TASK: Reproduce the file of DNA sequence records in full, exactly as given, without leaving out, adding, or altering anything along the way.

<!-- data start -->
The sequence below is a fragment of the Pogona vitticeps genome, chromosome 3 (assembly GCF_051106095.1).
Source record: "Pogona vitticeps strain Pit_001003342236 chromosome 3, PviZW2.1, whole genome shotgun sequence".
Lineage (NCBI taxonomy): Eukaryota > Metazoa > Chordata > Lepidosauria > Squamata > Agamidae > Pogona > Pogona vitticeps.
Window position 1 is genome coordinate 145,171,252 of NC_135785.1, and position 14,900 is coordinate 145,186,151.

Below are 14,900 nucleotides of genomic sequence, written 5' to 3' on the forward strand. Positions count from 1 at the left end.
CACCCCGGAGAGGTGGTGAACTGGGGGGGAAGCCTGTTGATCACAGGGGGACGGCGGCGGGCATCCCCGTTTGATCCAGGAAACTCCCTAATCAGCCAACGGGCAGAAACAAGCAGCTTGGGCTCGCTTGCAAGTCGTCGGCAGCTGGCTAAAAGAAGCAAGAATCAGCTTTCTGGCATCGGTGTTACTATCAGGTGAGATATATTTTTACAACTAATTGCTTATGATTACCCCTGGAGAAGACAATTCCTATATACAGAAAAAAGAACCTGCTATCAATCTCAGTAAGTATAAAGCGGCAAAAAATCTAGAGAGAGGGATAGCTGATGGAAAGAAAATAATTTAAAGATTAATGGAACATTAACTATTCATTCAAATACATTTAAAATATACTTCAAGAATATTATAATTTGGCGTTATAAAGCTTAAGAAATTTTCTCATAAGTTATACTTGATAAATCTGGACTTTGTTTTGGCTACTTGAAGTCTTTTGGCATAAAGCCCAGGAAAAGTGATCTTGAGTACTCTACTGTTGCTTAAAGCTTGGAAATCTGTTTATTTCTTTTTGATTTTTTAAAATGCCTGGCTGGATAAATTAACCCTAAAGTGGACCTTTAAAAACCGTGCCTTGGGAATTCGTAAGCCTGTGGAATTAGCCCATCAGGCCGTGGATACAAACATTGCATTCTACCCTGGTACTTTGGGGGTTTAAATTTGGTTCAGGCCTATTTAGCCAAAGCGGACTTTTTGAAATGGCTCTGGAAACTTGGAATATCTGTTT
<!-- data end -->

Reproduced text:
The sequence below is a fragment of the Pogona vitticeps genome, chromosome 3 (assembly GCF_051106095.1).
Source record: "Pogona vitticeps strain Pit_001003342236 chromosome 3, PviZW2.1, whole genome shotgun sequence".
Lineage (NCBI taxonomy): Eukaryota > Metazoa > Chordata > Lepidosauria > Squamata > Agamidae > Pogona > Pogona vitticeps.
Window position 1 is genome coordinate 145,171,252 of NC_135785.1, and position 14,900 is coordinate 145,186,151.

Below are 14,900 nucleotides of genomic sequence, written 5' to 3' on the forward strand. Positions count from 1 at the left end.
CACCCCGGAGAGGTGGTGAACTGGGGGGGAAGCCTGTTGATCACAGGGGGACGGCGGCGGGCATCCCCGTTTGATCCAGGAAACTCCCTAATCAGCCAACGGGCAGAAACAAGCAGCTTGGGCTCGCTTGCAAGTCGTCGGCAGCTGGCTAAAAGAAGCAAGAATCAGCTTTCTGGCATCGGTGTTACTATCAGGTGAGATATATTTTTACAACTAATTGCTTATGATTACCCCTGGAGAAGACAATTCCTATATACAGAAAAAAGAACCTGCTATCAATCTCAGTAAGTATAAAGCGGCAAAAAATCTAGAGAGAGGGATAGCTGATGGAAAGAAAATAATTTAAAGATTAATGGAACATTAACTATTCATTCAAATACATTTAAAATATACTTCAAGAATATTATAATTTGGCGTTATAAAGCTTAAGAAATTTTCTCATAAGTTATACTTGATAAATCTGGACTTTGTTTTGGCTACTTGAAGTCTTTTGGCATAAAGCCCAGGAAAAGTGATCTTGAGTACTCTACTGTTGCTTAAAGCTTGGAAATCTGTTTATTTCTTTTTGATTTTTTAAAATGCCTGGCTGGATAAATTAACCCTAAAGTGGACCTTTAAAAACCGTGCCTTGGGAATTCGTAAGCCTGTGGAATTAGCCCATCAGGCCGTGGATACAAACATTGCATTCTACCCTGGTACTTTGGGGGTTTAAATTTGGTTCAGGCCTATTTAGCCAAAGCGGACTTTTTGAAATGGCTCTGGAAACTTGGAATATCTGTTT